The cancellation of community arts events forced the Caldwell Arts Council to cut costs, but the leader of the nonprofit says that she expects to resume in-person programming when it is safe to operate normally again.
Two part-time staff were laid off permanently in April, and the other three staff members formerly worked up to 32 hours weekly but now work only two to 12 hours a week, as needed, said Suzette Bradshaw, executive director of the Caldwell Arts Council. In addition, the arts council delayed maintenance needed at their facility, closed their fax line and negotiated reductions of other costs.
The arts council canceled its biggest annual event, the Sculpture Celebration, which is usually held in September, along with art exhibits and receptions usually held at the arts council property on College Avenue. No exhibits will be held for the rest of the year, and Bradshaw said there has been no decision on whether to resume having exhibits in January.
Bradshaw says that it takes months to plan exhibits, so the arts council board members decided to cancel because they were unsure how the start of school would affect the spread of COVID-19 cases in the community.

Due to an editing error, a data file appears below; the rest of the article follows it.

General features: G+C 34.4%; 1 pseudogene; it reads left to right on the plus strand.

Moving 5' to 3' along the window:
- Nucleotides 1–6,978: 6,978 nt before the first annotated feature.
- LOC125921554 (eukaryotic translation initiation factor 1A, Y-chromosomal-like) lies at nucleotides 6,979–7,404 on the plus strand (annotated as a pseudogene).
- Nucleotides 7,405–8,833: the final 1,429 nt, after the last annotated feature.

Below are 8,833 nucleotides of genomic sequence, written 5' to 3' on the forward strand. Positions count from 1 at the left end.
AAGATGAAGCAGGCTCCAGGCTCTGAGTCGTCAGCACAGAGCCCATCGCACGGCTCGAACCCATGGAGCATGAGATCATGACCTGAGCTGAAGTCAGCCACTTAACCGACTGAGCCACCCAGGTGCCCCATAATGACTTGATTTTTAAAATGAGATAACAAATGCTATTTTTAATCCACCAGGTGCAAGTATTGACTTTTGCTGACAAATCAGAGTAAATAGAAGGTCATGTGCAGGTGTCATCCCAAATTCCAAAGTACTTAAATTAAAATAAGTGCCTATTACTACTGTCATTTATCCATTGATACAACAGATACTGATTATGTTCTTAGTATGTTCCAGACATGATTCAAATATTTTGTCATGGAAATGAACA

“I know many in the community are disappointed in not having certain in-person programs and events. But the board understands the health risks that are inherent with close contact and gatherings and has chosen to err on the side of caution, while also trying to comply with state mandates that are still in place to curb the spread of the pandemic,” Bradshaw said.
The cancellations have taken a financial toll, Bradshaw said.
“For a number of programs and events there are fees for participation. Built into those fees are costs for overhead and administration as well as the larger direct program/event costs, so when certain events and programs are not held, the available funds for basic organizational costs such as insurance, facilities maintenance, utilities, staff expenses and more are also impacted,” she said. “In addition, because the community is not seeing as many active programs and events, donations have decreased. It is a difficult issue.”
Still, Bradshaw said that the board and staff feel the arts council will be able to weather the pandemic.
She said that staff members are continuing to work to secure funding, “and many corporate and family donors have been very gracious.”
They “understand the situation and are allowing flexibility in the use of funds they have donated and continue to contribute,” she said. “In return, the arts council is trying to be as conservative as possible with funding while still working to deliver a number of programs virtually.”
Reporter Kara Fohner can be reached at 828-610-8721.